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Selko | Dairy Performance

Programme for Sustainable Dairy Farming

Simply improving transition management will not always be sufficient to make a farm profitable

Transition management has a great impact on Lifetime Daily Yield, but more is needed.

The amount of milk a cow produces per day of life, otherwise known as the Lifetime Daily Yield (LDY) is the most commonly used parameter to measure performance of dairy farms1,2. In most countries, a farm starts to become profitable if LDY is above 15 kg/milk/cow/day86.

Transition management has a great impact on LDY, but simply improving transition management will not always be sufficient to make a farm profitable.

Calculate your profit!

See how sustainable dairy farming will result in more profitability of your farm

In contrast to common belief, it is very well possible to run a farm in a sustainable way while generating a healthy income.

Calculate your profit by influencing the 4 key indicators that help improve the Lifetime Daily Yield on your farm.

The first 30-60 days in lactation are the most critical for dairy performance

Firstly, good transition management should not only aim at increasing the amount of milk produced. Measures to improve rumen function and fermentation should result in a maximum amount of milk fat produced, whereas measures to increase energy supply to the udder should result in a maximum amount of milk protein produced.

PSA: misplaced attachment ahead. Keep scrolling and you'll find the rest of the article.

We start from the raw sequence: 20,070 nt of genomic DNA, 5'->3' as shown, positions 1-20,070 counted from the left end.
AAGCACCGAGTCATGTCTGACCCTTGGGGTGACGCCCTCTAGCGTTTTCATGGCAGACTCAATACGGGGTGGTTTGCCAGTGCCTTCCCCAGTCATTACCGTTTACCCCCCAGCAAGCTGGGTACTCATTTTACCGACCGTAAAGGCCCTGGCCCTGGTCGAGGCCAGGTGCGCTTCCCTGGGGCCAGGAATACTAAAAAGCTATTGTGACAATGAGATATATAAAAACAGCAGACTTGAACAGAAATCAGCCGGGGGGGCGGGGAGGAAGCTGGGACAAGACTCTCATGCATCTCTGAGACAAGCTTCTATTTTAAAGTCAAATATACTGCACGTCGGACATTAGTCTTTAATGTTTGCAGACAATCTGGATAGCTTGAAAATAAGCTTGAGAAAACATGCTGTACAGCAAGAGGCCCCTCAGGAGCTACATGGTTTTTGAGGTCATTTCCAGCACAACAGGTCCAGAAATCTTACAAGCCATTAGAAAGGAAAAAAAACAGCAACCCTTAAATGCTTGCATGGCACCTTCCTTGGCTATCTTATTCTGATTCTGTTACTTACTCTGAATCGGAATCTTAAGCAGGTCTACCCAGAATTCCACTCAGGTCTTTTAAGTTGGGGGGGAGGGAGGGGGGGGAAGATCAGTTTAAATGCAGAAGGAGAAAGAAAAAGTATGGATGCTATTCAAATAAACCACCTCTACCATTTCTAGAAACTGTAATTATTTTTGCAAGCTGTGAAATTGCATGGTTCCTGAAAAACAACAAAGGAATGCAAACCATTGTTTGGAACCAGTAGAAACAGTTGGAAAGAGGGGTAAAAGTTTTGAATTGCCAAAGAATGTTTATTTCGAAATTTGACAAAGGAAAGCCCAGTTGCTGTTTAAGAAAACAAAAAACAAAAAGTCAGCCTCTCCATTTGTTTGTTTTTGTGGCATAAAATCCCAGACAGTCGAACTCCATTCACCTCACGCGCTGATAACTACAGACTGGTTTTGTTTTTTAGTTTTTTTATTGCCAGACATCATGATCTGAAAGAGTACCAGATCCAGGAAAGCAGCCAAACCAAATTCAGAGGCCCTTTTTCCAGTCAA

The most critical phase for both aforementioned parameters are the first 30-60 days in lactation. Diet, feed management, barn management, management of health and the correct use of supplements in the period before and immediately after calving should ensure the optimal amount of energy corrected milk is being produced.

Maximising silage palatability while avoiding loss of nutritional value

Beyond 30-60 days into lactation, the most important factor to influence performance of dairy cows is quality of the roughage fed. In case of grass silage, haylage or corn silage, quality can be influenced at harvesting but also at feeding when TMR is being prepared.

Ensuring milk quality meets ever increasing standards

Milk quality is increasingly becoming important. Traditionally, somatic cell count has been a very common quality parameter, with a potential negative impact on milk price if too high.

More recently, the potential presence of aflatoxins has become an issue. Incorrect preservation of silage can result in exposure of dairy cows to mycotoxins. Some of these mycotoxins cause problems in cows after exposure. Cows are relatively resistant to the effects of aflatoxins. Exposure of humans to aflatoxins can however cause health issues. The EU has stricter regulations than the US regarding allowable aflatoxin concentrations in milk for human consumption. According to EU legislation, aflatoxin level in milk must be below 50 ng/kg in milk, whereas 500 ng/kg is acceptable for the US authorities84.

Lastly, concerns about a possible correlation between Johne’s disease in dairy cows and Crohn’s disease in humans have resulted in increased concerns about contamination of milk with Mycobacterium para-tuberculosis (MAP)85.

More about dairy performance:

Learn more about increasing milk solids in dairy cows